The journeys that mileage allowance payments can be claimed for must be “wholly and exclusively” for the purposes of business. Whether this is a regular, frequent, or occasional journey taken by bicycle, MAPs apply. 


These journeys include travelling from one office or worksite to another and travelling to a temporary location to conduct necessary business. This can include visiting suppliers, meeting with clients, and attending conferences or training sessions.


The types of journeys that MAPs cannot be claimed for include any travel for personal reasons, the usual commute to and from the workplace, and travelling to a location that is very close by, such as a neighbouring site accessible on foot.



Other tax benefits of cycling



Since its launch more than twenty years ago, the Government’s Cycle to Work scheme has gained in popularity. Through the scheme, employees give up part of their salary in exchange for a bicycle and equipment provided by their employer, which is free of any tax. They also pay less tax and National Insurance contributions and the employer also makes savings.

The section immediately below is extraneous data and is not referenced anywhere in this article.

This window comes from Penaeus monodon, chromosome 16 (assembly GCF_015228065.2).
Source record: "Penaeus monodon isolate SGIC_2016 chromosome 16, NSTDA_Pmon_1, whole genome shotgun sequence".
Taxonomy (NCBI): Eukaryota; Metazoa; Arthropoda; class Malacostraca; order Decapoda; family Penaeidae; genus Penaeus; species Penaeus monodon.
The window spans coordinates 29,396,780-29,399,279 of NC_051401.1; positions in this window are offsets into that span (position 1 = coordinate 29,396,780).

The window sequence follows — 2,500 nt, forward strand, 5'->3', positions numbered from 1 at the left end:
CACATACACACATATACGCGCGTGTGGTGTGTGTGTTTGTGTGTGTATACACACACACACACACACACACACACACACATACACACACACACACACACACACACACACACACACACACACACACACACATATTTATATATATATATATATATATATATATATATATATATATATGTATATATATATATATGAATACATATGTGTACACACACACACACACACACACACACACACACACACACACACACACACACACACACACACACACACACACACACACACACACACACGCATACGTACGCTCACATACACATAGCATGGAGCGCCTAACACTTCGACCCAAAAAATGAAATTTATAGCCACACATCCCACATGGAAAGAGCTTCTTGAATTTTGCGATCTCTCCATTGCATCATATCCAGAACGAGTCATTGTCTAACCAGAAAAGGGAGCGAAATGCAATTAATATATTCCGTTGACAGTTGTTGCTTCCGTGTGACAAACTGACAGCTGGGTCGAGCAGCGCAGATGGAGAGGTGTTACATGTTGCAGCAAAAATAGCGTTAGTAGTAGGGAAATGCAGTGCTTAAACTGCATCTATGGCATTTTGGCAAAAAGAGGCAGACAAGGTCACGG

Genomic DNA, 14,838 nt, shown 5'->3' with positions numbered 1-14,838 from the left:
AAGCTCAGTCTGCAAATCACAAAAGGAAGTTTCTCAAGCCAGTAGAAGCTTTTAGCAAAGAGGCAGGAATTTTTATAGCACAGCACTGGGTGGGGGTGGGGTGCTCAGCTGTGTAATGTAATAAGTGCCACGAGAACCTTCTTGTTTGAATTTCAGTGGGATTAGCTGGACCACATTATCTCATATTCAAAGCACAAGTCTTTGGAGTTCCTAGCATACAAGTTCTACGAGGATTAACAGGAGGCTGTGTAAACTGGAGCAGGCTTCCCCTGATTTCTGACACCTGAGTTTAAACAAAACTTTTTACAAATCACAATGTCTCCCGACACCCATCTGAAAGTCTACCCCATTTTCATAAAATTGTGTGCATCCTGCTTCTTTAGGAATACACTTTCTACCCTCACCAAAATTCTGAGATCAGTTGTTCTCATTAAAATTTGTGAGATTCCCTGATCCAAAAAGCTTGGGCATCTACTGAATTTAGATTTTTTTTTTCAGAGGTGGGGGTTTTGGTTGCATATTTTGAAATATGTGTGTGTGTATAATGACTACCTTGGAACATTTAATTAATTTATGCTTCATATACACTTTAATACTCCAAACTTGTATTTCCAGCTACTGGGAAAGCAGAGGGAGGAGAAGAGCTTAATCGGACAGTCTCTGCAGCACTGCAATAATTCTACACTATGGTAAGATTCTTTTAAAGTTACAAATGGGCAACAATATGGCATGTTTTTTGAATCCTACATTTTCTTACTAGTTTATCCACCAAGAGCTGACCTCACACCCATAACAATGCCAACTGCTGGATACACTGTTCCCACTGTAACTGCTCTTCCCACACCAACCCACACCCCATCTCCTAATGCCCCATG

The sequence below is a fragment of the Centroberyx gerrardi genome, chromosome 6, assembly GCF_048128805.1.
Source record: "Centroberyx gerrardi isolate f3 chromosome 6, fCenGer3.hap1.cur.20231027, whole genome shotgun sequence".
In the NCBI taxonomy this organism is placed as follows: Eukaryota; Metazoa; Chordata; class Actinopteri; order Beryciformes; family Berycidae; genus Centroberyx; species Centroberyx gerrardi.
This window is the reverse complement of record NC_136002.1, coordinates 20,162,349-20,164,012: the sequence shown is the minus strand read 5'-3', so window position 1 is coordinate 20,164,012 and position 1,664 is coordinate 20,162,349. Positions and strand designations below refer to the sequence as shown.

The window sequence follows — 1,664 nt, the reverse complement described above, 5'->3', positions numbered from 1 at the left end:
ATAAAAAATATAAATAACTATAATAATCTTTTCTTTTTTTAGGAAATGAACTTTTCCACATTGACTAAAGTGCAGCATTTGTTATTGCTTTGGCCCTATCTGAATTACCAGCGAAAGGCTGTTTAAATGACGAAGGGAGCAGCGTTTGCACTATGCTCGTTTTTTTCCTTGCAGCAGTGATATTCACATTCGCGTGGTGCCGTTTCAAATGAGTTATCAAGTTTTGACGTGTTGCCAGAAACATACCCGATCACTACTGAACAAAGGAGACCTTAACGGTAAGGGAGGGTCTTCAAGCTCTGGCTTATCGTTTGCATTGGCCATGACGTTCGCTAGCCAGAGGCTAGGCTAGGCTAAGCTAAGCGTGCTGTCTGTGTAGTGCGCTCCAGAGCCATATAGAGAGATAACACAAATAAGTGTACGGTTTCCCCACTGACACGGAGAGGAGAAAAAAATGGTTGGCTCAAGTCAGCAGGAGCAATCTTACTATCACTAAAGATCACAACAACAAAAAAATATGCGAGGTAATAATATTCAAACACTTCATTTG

In order to qualify for the scheme, the employee must not have ownership over the bicycle (it is effectively leased from the employer), the bicycle must be used for at least 50% of the time for ‘qualifying journeys’, i.e. to or from the workplace or in the course of work, and the offer must be available to the entire workforce.






While cycling cannot of course replace all business-related journeys, especially long-distance ones or journeys where supplies or equipment need to be transported, bicycles can feasibly be used for short distances between workplaces or from a train station to the office, for example. Employees and employers can benefit financially from the various schemes in place and employees’ health can improve as well. It’s a win-win situation!


Do you want to find an easier way to record, track and reimburse your employees’ business related cycle journeys? Do you want to make it easier for your staff to make expenses claims? Do you want to get rid of the need to collect paper receipts and invoices from your staff? Mooncard Mobility fuel card may be just the solution you are looking for.

Get in touch for a no-strings-attached demo and a tailor-made quote corresponding to your business needs.

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Côme Chenivesse

Côme Chenivesse

Côme Chenivesse is currently Product Manager Mobility at Mooncard, having previously worked at L'Argus, Nissan and General Motors. He has extensive product management experience in the mobility and automotive sectors.